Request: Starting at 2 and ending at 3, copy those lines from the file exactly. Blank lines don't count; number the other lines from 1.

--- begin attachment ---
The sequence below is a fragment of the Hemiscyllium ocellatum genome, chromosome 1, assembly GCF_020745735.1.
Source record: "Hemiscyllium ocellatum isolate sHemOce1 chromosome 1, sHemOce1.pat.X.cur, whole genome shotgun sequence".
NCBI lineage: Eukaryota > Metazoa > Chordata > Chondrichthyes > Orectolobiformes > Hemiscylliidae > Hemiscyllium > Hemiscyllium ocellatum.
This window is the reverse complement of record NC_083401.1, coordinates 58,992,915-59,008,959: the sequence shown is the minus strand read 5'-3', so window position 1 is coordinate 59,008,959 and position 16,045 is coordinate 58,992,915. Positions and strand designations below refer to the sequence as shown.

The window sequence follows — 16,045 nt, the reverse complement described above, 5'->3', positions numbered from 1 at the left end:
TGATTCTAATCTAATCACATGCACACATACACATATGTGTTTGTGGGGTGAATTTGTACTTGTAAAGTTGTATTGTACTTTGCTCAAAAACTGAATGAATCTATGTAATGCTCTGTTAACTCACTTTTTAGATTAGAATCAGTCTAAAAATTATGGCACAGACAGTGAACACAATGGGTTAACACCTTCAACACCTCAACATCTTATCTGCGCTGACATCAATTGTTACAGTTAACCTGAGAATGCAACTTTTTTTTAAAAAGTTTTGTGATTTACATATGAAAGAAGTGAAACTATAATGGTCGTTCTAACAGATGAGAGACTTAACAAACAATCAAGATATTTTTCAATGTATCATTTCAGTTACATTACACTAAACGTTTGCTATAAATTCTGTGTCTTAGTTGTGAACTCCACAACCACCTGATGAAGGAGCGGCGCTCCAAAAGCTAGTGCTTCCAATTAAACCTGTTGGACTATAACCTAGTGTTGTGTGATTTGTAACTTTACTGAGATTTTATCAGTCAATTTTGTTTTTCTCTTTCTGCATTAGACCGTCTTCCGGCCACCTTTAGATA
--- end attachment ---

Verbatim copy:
Source record: "Hemiscyllium ocellatum isolate sHemOce1 chromosome 1, sHemOce1.pat.X.cur, whole genome shotgun sequence".
NCBI lineage: Eukaryota > Metazoa > Chordata > Chondrichthyes > Orectolobiformes > Hemiscylliidae > Hemiscyllium > Hemiscyllium ocellatum.